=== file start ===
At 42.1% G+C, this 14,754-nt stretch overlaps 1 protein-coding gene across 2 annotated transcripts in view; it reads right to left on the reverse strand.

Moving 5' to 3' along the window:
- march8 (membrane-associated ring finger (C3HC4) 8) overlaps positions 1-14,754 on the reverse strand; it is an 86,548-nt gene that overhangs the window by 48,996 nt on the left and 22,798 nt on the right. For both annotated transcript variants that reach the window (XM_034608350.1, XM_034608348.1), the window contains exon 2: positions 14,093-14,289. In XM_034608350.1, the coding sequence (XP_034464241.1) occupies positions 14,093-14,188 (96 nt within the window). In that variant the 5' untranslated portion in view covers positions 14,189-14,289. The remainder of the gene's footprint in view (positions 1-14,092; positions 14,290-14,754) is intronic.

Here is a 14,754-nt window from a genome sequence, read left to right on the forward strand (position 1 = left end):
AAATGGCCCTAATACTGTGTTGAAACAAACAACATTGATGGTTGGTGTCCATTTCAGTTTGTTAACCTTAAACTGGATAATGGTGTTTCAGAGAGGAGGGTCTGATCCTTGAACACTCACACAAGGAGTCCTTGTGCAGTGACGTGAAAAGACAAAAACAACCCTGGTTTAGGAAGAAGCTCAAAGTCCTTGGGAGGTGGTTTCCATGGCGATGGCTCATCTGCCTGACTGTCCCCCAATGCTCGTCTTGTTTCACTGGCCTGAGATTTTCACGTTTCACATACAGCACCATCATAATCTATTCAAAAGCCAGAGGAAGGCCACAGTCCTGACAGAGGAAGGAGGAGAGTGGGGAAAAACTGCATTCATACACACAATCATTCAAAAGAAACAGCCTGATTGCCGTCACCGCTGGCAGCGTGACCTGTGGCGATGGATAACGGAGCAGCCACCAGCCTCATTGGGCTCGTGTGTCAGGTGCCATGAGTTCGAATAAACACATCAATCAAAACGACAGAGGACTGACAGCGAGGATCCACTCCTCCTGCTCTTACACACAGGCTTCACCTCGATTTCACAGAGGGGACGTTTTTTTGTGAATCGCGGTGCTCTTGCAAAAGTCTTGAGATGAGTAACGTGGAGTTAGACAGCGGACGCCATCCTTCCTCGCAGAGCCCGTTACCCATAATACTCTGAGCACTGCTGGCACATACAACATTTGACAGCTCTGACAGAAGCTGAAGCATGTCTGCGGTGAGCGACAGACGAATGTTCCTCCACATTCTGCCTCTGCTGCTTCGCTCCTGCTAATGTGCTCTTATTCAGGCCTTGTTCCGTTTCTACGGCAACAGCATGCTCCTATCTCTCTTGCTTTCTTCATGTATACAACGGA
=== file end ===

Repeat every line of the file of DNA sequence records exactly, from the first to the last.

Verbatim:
At 42.1% G+C, this 14,754-nt stretch overlaps 1 protein-coding gene across 2 annotated transcripts in view; it reads right to left on the reverse strand.

Moving 5' to 3' along the window:
- march8 (membrane-associated ring finger (C3HC4) 8) overlaps positions 1-14,754 on the reverse strand; it is an 86,548-nt gene that overhangs the window by 48,996 nt on the left and 22,798 nt on the right. For both annotated transcript variants that reach the window (XM_034608350.1, XM_034608348.1), the window contains exon 2: positions 14,093-14,289. In XM_034608350.1, the coding sequence (XP_034464241.1) occupies positions 14,093-14,188 (96 nt within the window). In that variant the 5' untranslated portion in view covers positions 14,189-14,289. The remainder of the gene's footprint in view (positions 1-14,092; positions 14,290-14,754) is intronic.

Here is a 14,754-nt window from a genome sequence, read left to right on the forward strand (position 1 = left end):
AAATGGCCCTAATACTGTGTTGAAACAAACAACATTGATGGTTGGTGTCCATTTCAGTTTGTTAACCTTAAACTGGATAATGGTGTTTCAGAGAGGAGGGTCTGATCCTTGAACACTCACACAAGGAGTCCTTGTGCAGTGACGTGAAAAGACAAAAACAACCCTGGTTTAGGAAGAAGCTCAAAGTCCTTGGGAGGTGGTTTCCATGGCGATGGCTCATCTGCCTGACTGTCCCCCAATGCTCGTCTTGTTTCACTGGCCTGAGATTTTCACGTTTCACATACAGCACCATCATAATCTATTCAAAAGCCAGAGGAAGGCCACAGTCCTGACAGAGGAAGGAGGAGAGTGGGGAAAAACTGCATTCATACACACAATCATTCAAAAGAAACAGCCTGATTGCCGTCACCGCTGGCAGCGTGACCTGTGGCGATGGATAACGGAGCAGCCACCAGCCTCATTGGGCTCGTGTGTCAGGTGCCATGAGTTCGAATAAACACATCAATCAAAACGACAGAGGACTGACAGCGAGGATCCACTCCTCCTGCTCTTACACACAGGCTTCACCTCGATTTCACAGAGGGGACGTTTTTTTGTGAATCGCGGTGCTCTTGCAAAAGTCTTGAGATGAGTAACGTGGAGTTAGACAGCGGACGCCATCCTTCCTCGCAGAGCCCGTTACCCATAATACTCTGAGCACTGCTGGCACATACAACATTTGACAGCTCTGACAGAAGCTGAAGCATGTCTGCGGTGAGCGACAGACGAATGTTCCTCCACATTCTGCCTCTGCTGCTTCGCTCCTGCTAATGTGCTCTTATTCAGGCCTTGTTCCGTTTCTACGGCAACAGCATGCTCCTATCTCTCTTGCTTTCTTCATGTATACAACGGA